This idea makes up arguably the most revolutionary concept of Piaget’s theory; the concept that children don’t need the intervention/reinforcement of others in order to learn; That they are intrinsically motivated- a concept which contradicted earlier development theories such as Pavlov’s (1927) reinforcement/ learning theory (Wood, 1988) and also has strong educational implications- according to Piaget’s theory, children learn by experience, by trying things out for themselves. It also implies that teacher/pupil interaction should be tailored to each individual child. According to Wood; “Piaget’s theory…offers a detailed and specific account of universal stages in human development which provide a possible explanation as to when and how a child is ready to learn or develop specific forms of knowledge and understanding” (Wood, 1988).
This to some extent is true. For instance, most people know that its common sense that we can’t teach a young baby to walk before it can sit up. Similarly, if we look at the situation in reverse, from studies of cases of extreme social deprivation such as the feral child Genie (1970) who was discovered at the age of 13 and had been in isolation from the age of twenty months old, we see that despite continued attempts to teach Genie to speak (via intensive therapy sessions) she never achieved full language acquisition, suggesting that there is indeed a time period for at least certain areas of cognitive development (Stone,2010). Because Piaget’s theory has dominated the discipline of child development for so long, it is somewhat unsurprising that a lot of his research has been challenged. The most controversial issue seems to lie in the rigidity of Piaget’s stages, and their timescales. For instance, Bower (1982) disproved Piaget’s concept that children in the earlier sensorimotor stages (there are 6 in total) lack the ability to perceive object permanence by demonstrating younger children looking for objects, and Ballargen & Devos (1991) further corroborated Bower’s findings.
Similarly, Meltzof & Moore (1994) found that in babies as young as six weeks old tongue gestures could be imitated 24 hours after exposure, proving that mental images can be stored and retrieved at a much younger age than Piaget said. (Boyd & Bees 2014). The Pre-operational stage of Piaget’s has probably received the most criticism- in particular his concept of centralisation and egocentrism (that is, that pre-operational children have the inability to perceive the world from another person’s perspective). This idea was concluded from the results obtained from Piaget’s famous three mountains study (Piaget & Inhelder, 1956) but Donaldson (1978) criticised the mountain experiments, arguing that the objects used (a model of mountains) and the structure of the questions were too unfamiliar to a child. Borke (1975) conducted similar studies using more familiar objects (toys) and language, concluding that children as young as 3 are capable of decentralisation (being able to see the world from another view); Furthermore, McGarrigle & Donaldson (1978) also found even slight re-organisation of questions produced much better results (Smith, Cowie & Blades, 2003).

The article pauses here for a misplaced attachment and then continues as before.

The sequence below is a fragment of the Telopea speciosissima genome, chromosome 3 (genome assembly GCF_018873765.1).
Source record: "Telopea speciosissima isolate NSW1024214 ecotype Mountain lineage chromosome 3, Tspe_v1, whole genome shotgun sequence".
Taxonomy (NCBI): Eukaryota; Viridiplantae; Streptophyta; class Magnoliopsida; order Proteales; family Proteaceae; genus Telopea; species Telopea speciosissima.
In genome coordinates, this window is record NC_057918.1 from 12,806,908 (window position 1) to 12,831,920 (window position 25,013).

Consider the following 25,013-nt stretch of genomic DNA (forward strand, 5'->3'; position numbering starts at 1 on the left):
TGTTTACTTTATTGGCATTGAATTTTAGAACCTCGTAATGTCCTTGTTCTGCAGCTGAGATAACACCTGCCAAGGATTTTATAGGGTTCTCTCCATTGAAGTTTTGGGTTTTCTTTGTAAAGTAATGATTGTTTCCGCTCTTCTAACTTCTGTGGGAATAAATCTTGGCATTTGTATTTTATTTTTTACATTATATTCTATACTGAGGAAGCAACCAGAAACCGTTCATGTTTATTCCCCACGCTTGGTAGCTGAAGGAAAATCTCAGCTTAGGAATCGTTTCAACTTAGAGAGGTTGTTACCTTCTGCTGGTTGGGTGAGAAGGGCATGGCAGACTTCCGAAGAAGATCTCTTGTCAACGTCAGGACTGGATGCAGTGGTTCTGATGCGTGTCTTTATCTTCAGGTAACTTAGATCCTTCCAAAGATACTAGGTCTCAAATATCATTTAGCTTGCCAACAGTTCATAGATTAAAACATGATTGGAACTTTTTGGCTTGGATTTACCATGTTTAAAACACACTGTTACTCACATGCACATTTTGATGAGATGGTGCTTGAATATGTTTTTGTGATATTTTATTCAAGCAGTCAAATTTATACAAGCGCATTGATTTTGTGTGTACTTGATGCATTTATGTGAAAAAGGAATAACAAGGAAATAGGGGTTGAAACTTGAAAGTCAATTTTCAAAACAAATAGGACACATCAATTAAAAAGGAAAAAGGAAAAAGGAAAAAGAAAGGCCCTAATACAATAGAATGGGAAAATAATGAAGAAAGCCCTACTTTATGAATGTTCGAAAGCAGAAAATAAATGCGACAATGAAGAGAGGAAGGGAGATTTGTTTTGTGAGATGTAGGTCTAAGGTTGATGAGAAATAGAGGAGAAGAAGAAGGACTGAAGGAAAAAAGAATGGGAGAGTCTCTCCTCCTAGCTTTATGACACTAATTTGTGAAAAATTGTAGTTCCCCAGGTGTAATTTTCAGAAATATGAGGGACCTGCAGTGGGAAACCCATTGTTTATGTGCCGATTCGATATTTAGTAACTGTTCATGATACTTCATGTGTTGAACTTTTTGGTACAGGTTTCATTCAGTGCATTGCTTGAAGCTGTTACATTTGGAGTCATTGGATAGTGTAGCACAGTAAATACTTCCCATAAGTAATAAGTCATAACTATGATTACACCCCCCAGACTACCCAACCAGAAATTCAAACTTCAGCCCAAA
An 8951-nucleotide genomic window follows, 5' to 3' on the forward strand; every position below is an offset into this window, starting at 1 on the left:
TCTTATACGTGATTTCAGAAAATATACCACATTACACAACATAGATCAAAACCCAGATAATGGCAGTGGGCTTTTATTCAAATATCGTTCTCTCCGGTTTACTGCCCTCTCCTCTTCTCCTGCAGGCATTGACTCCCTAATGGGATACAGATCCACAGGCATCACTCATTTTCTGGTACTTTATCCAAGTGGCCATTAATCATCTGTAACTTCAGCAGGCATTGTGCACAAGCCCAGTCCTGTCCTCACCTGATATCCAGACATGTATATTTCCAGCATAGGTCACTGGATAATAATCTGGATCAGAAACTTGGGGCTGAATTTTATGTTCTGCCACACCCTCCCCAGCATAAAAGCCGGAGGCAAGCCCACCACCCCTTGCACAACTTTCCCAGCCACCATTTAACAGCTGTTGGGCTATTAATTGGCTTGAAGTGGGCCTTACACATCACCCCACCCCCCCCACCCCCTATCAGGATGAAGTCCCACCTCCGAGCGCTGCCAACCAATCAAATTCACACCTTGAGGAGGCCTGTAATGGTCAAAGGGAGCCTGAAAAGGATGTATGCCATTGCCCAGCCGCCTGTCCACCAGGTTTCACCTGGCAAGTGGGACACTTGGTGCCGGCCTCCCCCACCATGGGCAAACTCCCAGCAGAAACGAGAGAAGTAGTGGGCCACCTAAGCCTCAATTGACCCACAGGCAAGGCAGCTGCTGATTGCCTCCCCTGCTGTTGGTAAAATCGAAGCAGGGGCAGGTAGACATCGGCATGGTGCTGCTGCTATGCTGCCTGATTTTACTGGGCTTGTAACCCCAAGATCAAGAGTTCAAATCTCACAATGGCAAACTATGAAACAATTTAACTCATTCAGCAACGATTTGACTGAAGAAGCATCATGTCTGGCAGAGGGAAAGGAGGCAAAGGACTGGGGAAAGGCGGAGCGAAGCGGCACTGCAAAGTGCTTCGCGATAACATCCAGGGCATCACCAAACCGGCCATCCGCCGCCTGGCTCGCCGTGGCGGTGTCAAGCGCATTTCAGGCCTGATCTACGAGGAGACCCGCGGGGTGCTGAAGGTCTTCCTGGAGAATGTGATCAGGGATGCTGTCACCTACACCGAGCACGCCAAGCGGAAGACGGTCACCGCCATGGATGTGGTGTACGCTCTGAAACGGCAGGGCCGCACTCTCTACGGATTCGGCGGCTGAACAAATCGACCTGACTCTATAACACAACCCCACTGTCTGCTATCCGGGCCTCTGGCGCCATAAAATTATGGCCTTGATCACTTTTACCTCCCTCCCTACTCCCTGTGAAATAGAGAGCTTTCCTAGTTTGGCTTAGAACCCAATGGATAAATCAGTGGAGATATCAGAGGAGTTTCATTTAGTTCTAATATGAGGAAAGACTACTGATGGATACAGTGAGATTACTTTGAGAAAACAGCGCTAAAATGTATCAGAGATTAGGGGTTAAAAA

So as we can see, Piaget’s methodology has also come under much criticism. The research is vast so it is impractical to name every study, suffice to say that because of the success of Piaget’s theory, it has been picked apart at the seams. But nevertheless its contribution to the theory of cognitive development has been great. In summary, Piaget theorised that cognitive development happens in four universal, sequential stages. He places more emphasis on the child than the environment itself- although he does recognise environmental factors play an important role in development. Many other developmental theorists have taken Piaget’s model of development as a basis for their own research; by examining the gaps in Piaget’s theory they have been able to offer alternative explanations.
The work of Vygotsky and Bruner are both quite similar to Piaget in some respects- Vygotsky’s Socio- Cultural theory is also a stage theory, however it is less rigid with the stages, and places much more emphasis on the child’s interaction with others. Unfortunately, Vygotsky’s career was cut short as he died at a young age without publishing a full theory (Gross,2010) but the work of Bruner has gone some way to expanding on Vygotsky’s ideas. Vygotsky’s theory advocated the zone of proximal development, and later, scaffolding- a concept developed by Bruner to enhance Vygotsky’s original theory; With any new learning, there is a discrepancy between what the child could learn independently and what they could learn when instructed by others- this is the zone of proximal development (Jarvis & Chandler, 2001). Scaffolding refers to the actual help given by either an adult or an expert peer (Gross,2010). Vygotsky’s theory therefore argues that children develop quicker if they are instructed, which opposes Piaget’s view that children learn more efficiently on their own, at their own pace.